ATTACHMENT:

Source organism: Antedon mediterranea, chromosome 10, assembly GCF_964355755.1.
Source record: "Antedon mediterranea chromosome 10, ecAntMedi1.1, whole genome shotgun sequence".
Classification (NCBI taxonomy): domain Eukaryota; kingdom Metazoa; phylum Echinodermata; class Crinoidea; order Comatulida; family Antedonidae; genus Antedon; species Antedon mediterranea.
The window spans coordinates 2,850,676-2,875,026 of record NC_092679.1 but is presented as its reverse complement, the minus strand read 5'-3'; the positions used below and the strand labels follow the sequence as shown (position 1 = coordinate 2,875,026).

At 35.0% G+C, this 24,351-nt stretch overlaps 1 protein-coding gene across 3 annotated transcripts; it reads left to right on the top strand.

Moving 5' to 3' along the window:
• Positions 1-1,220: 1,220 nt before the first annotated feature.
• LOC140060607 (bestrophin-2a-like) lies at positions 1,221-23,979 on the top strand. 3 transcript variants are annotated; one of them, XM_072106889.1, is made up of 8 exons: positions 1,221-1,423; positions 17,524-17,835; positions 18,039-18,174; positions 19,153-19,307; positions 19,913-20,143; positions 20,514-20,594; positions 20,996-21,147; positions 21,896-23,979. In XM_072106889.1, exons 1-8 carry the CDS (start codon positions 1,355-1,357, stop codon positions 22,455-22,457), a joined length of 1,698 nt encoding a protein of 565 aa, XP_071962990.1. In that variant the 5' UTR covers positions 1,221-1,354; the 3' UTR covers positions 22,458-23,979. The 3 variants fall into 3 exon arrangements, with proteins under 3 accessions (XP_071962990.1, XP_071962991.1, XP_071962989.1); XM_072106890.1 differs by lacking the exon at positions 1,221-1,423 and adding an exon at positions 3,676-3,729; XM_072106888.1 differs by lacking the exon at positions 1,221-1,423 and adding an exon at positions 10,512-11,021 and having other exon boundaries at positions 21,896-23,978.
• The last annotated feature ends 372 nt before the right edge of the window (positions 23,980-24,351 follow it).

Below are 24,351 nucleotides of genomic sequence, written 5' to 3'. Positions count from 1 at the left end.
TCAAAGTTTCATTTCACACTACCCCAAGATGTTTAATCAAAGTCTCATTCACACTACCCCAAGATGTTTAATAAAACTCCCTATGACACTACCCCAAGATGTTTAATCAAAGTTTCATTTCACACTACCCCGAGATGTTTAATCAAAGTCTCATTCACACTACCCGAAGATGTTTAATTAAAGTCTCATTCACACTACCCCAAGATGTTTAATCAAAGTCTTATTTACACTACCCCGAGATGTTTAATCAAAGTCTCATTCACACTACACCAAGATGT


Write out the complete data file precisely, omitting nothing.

Source organism: Antedon mediterranea, chromosome 10, assembly GCF_964355755.1.
Source record: "Antedon mediterranea chromosome 10, ecAntMedi1.1, whole genome shotgun sequence".
Classification (NCBI taxonomy): domain Eukaryota; kingdom Metazoa; phylum Echinodermata; class Crinoidea; order Comatulida; family Antedonidae; genus Antedon; species Antedon mediterranea.
The window spans coordinates 2,850,676-2,875,026 of record NC_092679.1 but is presented as its reverse complement, the minus strand read 5'-3'; the positions used below and the strand labels follow the sequence as shown (position 1 = coordinate 2,875,026).

At 35.0% G+C, this 24,351-nt stretch overlaps 1 protein-coding gene across 3 annotated transcripts; it reads left to right on the top strand.

Moving 5' to 3' along the window:
• Positions 1-1,220: 1,220 nt before the first annotated feature.
• LOC140060607 (bestrophin-2a-like) lies at positions 1,221-23,979 on the top strand. 3 transcript variants are annotated; one of them, XM_072106889.1, is made up of 8 exons: positions 1,221-1,423; positions 17,524-17,835; positions 18,039-18,174; positions 19,153-19,307; positions 19,913-20,143; positions 20,514-20,594; positions 20,996-21,147; positions 21,896-23,979. In XM_072106889.1, exons 1-8 carry the CDS (start codon positions 1,355-1,357, stop codon positions 22,455-22,457), a joined length of 1,698 nt encoding a protein of 565 aa, XP_071962990.1. In that variant the 5' UTR covers positions 1,221-1,354; the 3' UTR covers positions 22,458-23,979. The 3 variants fall into 3 exon arrangements, with proteins under 3 accessions (XP_071962990.1, XP_071962991.1, XP_071962989.1); XM_072106890.1 differs by lacking the exon at positions 1,221-1,423 and adding an exon at positions 3,676-3,729; XM_072106888.1 differs by lacking the exon at positions 1,221-1,423 and adding an exon at positions 10,512-11,021 and having other exon boundaries at positions 21,896-23,978.
• The last annotated feature ends 372 nt before the right edge of the window (positions 23,980-24,351 follow it).

Below are 24,351 nucleotides of genomic sequence, written 5' to 3'. Positions count from 1 at the left end.
TCAAAGTTTCATTTCACACTACCCCAAGATGTTTAATCAAAGTCTCATTCACACTACCCCAAGATGTTTAATAAAACTCCCTATGACACTACCCCAAGATGTTTAATCAAAGTTTCATTTCACACTACCCCGAGATGTTTAATCAAAGTCTCATTCACACTACCCGAAGATGTTTAATTAAAGTCTCATTCACACTACCCCAAGATGTTTAATCAAAGTCTTATTTACACTACCCCGAGATGTTTAATCAAAGTCTCATTCACACTACACCAAGATGT